New Romanian Saints

As the true horror of Communism is starting to unfold, new Martyrs for the faith are being revealed. No doubt there will be more as time passes. Here are three new saints in the Romanian Orthodox Church.

Father Hilarion the Confessor

He was born on March 21, 1903, in a village in Hunedoara county in Romania. His father was a priest. In 1926 he graduated from the Faculty of Theology of Sibiu. On July 29, 1927 he was ordained priest. On October 30, 1939 he submitted his doctoral thesis, titled Repentance: Theological and Psychological Approach. He had also written the book Towards Tabor, which is, according to Elder Justin Pirvou the best work to date about Romanian Orthodoxy and a perfect interpretation of the Philokalia. Speaking about the exalted spirituality of Father Hilarion, the greatest Romanian Orthodox theologian of the twentieth century, Father Dumitru Staniloae said: “Father Hilarion has surpassed me.” He was professor of the Theological School of Arad from 1938 until 1948. On September 25, 1958 he was imprisoned and sentenced, along with six other priests from Arad, for a 20 year sentence. He was detained in Gerla and then Aiount, where he died on September 18, 1961. He was buried without a cross, in a grave that is unknown, along with other witnesses of the Romanian nation in Aiount.

Abbot Daniel Tudor

He was born on December 22, 1896 in Bucharest. After the First World War he studied at the Academy of Fine Arts. In the year 1929 he traveled to Mount Athos, where he lived for eight months. God saved him often from a violent death. Once, flying his own plane, he was saved from death, saying the noetic prayer. While the airplane was destroyed, he did not suffer anything.

After the Second World War, returning to his house, he learned that his wife had left him. He then decided to become a monk. He sold all his belongings, renewed the Antim Monastery in Bucharest, and became a monk there. From the year 1945, the monastery gathered around it a group of scholars, which was trying to regain, based on the Bible and the Holy Fathers of Orthodox Christianity, true spirituality, having as a center of their efforts the noetic prayer. They were called The Fiery Rug. Later he went to the Sychastria Monastery where Elder Cleopas made him a hermit and later abbot of the Skete Raraou. One day in June 1958, he greeted the brothers and went to Bucharest, having been informed by God that he will re-enter prison, where he will die, confessing Christ. The principal of guilt, as confessed by a court magistrate, was that he wanted to burn Communism with The Fiery Rug.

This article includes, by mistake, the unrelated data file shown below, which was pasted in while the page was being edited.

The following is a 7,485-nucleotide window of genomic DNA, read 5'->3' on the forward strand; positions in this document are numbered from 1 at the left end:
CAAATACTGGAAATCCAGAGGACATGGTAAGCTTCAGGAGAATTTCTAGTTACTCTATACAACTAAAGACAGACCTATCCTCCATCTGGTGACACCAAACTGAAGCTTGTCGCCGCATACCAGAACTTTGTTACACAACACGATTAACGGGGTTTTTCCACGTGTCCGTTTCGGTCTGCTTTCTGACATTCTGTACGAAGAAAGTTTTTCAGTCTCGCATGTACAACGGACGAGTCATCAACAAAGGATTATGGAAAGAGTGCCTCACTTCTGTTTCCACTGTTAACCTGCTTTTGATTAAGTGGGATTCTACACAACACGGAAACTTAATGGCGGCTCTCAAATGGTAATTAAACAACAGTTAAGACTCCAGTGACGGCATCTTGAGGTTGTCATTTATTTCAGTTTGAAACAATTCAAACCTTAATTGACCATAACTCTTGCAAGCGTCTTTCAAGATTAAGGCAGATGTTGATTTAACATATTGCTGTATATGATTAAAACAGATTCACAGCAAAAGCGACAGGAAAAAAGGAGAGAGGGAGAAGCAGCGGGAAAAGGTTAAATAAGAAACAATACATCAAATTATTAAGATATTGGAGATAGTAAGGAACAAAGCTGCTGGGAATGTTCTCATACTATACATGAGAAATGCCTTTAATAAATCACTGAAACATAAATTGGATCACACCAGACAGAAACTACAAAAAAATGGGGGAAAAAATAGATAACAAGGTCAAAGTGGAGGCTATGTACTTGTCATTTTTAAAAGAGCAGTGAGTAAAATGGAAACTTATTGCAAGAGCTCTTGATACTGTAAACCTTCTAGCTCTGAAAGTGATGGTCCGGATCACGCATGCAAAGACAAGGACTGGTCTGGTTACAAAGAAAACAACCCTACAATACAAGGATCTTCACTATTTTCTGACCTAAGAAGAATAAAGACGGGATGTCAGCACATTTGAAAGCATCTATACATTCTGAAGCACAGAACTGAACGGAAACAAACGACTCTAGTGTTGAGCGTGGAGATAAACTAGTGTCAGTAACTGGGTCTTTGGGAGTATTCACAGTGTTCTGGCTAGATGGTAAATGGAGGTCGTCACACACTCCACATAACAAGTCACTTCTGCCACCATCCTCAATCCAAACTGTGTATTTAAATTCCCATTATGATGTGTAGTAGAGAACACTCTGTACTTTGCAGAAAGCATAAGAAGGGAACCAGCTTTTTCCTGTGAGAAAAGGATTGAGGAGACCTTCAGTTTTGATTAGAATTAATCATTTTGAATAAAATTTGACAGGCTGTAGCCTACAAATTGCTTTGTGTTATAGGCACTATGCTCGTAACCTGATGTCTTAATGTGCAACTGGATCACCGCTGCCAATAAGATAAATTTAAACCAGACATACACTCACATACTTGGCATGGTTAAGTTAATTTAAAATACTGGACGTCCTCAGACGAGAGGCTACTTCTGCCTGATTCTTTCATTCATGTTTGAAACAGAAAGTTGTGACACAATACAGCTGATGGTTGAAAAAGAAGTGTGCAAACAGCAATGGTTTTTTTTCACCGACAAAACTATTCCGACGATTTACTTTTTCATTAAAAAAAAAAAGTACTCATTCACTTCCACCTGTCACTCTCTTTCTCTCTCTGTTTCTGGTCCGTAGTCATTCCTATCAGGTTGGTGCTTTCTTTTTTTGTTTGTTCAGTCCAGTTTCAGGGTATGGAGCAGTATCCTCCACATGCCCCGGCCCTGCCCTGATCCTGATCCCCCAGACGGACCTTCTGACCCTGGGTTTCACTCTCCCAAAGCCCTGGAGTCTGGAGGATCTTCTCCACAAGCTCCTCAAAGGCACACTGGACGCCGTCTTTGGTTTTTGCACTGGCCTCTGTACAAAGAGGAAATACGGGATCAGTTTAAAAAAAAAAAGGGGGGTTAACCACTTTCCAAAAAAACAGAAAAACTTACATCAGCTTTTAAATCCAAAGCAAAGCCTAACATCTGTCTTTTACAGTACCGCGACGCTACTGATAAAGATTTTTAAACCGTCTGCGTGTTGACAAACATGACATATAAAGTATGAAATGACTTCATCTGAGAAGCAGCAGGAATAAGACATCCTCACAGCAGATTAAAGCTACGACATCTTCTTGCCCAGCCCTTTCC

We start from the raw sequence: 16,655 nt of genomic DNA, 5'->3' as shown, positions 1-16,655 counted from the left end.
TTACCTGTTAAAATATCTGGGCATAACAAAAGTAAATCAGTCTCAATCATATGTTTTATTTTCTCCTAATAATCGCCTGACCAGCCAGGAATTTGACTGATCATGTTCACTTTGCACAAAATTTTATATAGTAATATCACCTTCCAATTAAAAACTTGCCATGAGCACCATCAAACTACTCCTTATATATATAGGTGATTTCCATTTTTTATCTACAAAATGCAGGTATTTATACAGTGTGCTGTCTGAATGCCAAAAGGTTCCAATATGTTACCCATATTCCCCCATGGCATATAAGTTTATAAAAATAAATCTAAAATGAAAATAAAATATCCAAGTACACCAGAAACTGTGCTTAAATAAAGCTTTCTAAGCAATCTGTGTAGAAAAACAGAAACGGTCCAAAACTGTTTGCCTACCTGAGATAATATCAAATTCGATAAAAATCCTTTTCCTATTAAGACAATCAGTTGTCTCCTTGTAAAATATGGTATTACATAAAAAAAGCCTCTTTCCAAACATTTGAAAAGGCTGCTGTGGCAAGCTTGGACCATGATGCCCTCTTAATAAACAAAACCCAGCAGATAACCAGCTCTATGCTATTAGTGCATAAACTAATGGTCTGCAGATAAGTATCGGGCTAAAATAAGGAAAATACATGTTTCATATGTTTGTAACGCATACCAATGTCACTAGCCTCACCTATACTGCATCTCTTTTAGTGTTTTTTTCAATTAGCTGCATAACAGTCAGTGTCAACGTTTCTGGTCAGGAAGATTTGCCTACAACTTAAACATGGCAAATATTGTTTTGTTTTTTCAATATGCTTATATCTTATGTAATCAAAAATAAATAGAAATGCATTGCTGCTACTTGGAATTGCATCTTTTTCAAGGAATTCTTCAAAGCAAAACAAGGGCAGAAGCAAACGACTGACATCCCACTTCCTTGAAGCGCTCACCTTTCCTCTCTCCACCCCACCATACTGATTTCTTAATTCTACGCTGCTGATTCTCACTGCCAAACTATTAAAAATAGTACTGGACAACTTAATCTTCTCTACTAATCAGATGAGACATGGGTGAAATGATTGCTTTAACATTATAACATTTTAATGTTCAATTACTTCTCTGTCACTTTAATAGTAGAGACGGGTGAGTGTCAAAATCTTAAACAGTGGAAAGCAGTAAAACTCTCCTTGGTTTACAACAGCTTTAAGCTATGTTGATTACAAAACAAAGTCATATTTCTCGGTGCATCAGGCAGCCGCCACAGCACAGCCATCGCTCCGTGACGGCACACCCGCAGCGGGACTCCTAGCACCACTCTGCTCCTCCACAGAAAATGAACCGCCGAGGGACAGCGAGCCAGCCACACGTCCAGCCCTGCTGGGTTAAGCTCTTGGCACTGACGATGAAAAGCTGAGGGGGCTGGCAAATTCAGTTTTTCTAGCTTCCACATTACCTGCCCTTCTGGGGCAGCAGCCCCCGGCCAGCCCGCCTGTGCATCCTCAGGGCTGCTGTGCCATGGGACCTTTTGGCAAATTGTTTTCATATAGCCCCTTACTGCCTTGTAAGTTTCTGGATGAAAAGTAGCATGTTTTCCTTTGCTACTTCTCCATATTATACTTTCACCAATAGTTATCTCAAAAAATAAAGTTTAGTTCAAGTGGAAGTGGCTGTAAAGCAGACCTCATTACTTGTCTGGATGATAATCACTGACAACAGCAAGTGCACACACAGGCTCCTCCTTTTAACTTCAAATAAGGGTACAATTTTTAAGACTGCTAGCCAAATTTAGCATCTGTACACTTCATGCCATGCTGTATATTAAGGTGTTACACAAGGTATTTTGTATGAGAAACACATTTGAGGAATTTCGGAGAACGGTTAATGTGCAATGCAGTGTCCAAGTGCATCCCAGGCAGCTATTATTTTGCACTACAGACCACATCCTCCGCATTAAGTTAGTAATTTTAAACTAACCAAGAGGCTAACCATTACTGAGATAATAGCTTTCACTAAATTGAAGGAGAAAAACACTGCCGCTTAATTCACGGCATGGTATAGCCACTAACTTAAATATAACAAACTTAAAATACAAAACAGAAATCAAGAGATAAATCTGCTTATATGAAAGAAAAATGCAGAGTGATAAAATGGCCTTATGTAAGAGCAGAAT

One day in winter, they put him together with a friend in a storehouse – the White or the Refrigerator – where it was minus 30 degrees. The storehouse had no windows, but a very dirty floor. People who were put in there would die of cold after no more than three days. Father Daniel lay down immediately with his face in the dirt and with open arms, and told the friend: “Sit on me back to back with open arms and say only this, ‘Lord Jesus Christ, Son of God, have mercy on me, the sinner!'” Immediately as they started to say this, the storehouse was filled by a very brilliant light, and thereafter they did not know what happened next. After eight days (without the two prisoners receiving any water or food, sleep or clothes), the guards came to take their carcasses, but they were alive and fine. When they touched Father Daniel he was hot, and what was around him had melted.

In prison he was one of the few who wore leg chains during his time of incarceration. He died after four years of suffering in Aiount on November 17, 1962. We do not know exactly where his holy body is to be found.

Valeriu Gafencu

Valeriu was born on January 24, 1921 in Vasaravia. In the autumn of 1941 he was imprisoned and sentenced to 25 years of prison. He was then a second year student of the Law and Philosophy School of Iasi. Becoming ill with TB, he was sent in December 1949 to Tirgou-Okna. There, with no medical care, he survived another two years. With many physical wounds, they would continuously discharge pus. Valeriu awaited his death with a serenity which softened the hearts of his guards and tormentors. He was a man of noetic prayer. He was made worthy by God to know the day of his death. He asked to be buried with one cross in his mouth, and another in the right hand so as to be recognized if perchance his bodied was found. He departed to heaven, this “saint of prisons” (as other inmates have called him) on 18 February 1952 and thrown in a common, as of yet unknown, tomb. Read more about him here, here and here.

h/t Mystagogy Blog

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